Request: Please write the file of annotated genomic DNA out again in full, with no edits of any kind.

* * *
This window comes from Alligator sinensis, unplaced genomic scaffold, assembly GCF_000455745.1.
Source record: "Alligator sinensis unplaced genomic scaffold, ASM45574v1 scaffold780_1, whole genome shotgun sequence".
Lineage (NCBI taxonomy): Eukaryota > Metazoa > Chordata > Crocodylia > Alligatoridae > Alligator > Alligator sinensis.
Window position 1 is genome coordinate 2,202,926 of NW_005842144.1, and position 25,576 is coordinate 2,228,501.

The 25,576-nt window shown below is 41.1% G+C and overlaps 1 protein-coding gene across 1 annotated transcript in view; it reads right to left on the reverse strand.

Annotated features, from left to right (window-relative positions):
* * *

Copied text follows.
This window comes from Alligator sinensis, unplaced genomic scaffold, assembly GCF_000455745.1.
Source record: "Alligator sinensis unplaced genomic scaffold, ASM45574v1 scaffold780_1, whole genome shotgun sequence".
Lineage (NCBI taxonomy): Eukaryota > Metazoa > Chordata > Crocodylia > Alligatoridae > Alligator > Alligator sinensis.
Window position 1 is genome coordinate 2,202,926 of NW_005842144.1, and position 25,576 is coordinate 2,228,501.

The 25,576-nt window shown below is 41.1% G+C and overlaps 1 protein-coding gene across 1 annotated transcript in view; it reads right to left on the reverse strand.

Annotated features, from left to right (window-relative positions):